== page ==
WASHINGTON (AP) -- Interest rates on short-term Treasury bills rose in Monday's auction to their highest levels in three weeks.
The Treasury Department auctioned $30 billion in three-month bills at a discount rate of 0.020 percent, up from 0.010 percent last week. Another $25 billion in six-month bills was auctioned at a discount rate of 0.050 percent, up from 0.030 percent last week.
The three-month rate was the highest since three-month bills averaged 0.030 percent on Sept. 3. The six-month rate was the highest since those bills averaged 0.055, also on Sept. 3.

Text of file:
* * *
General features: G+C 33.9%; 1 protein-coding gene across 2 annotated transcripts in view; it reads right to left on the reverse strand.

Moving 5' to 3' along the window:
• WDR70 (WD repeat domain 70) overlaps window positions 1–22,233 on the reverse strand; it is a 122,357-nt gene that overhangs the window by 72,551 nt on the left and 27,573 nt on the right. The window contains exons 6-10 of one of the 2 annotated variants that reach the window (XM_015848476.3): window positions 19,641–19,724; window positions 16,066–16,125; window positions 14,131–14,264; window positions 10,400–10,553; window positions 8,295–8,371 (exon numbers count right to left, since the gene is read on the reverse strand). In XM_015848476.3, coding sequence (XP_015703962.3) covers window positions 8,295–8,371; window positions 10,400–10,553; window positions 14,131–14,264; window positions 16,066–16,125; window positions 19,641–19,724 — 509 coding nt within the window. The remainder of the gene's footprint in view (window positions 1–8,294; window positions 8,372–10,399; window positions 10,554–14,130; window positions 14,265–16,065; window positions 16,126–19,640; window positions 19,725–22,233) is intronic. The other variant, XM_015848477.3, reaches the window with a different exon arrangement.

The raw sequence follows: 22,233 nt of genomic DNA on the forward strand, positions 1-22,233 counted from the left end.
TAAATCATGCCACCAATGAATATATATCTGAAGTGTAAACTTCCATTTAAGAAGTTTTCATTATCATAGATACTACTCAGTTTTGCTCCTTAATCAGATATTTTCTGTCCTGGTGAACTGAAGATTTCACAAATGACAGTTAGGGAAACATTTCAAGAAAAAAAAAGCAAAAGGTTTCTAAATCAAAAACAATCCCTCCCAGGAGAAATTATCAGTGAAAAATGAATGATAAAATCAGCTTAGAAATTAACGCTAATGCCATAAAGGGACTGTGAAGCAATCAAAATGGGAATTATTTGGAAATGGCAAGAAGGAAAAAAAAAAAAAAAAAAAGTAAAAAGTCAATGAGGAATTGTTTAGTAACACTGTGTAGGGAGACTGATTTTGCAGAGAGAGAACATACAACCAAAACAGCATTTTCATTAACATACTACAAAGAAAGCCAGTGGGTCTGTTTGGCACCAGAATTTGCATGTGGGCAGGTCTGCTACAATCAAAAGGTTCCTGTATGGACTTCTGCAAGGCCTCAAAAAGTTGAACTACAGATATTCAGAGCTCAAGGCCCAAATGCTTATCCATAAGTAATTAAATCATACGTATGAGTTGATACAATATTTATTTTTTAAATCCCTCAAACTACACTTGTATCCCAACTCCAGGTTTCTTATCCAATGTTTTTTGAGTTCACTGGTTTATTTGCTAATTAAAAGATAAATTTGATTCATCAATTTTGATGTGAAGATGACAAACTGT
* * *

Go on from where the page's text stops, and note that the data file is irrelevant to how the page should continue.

The discount rates reflect that the bills sell for less than face value. For a $10,000 bill, the three-month price was $9,999.49, while a six-month bill sold for $9,997.47. That would equal an annualized rate of 0.020 percent for the three-month bills and 0.051 percent for the six-month bills.
Separately, the Federal Reserve said Monday that the average yield for one-year Treasury bills, a popular index for making changes in adjustable rate mortgages, edged down to 0.11 percent last week from 0.13 percent the previous week.
- Budget, Tax & Economy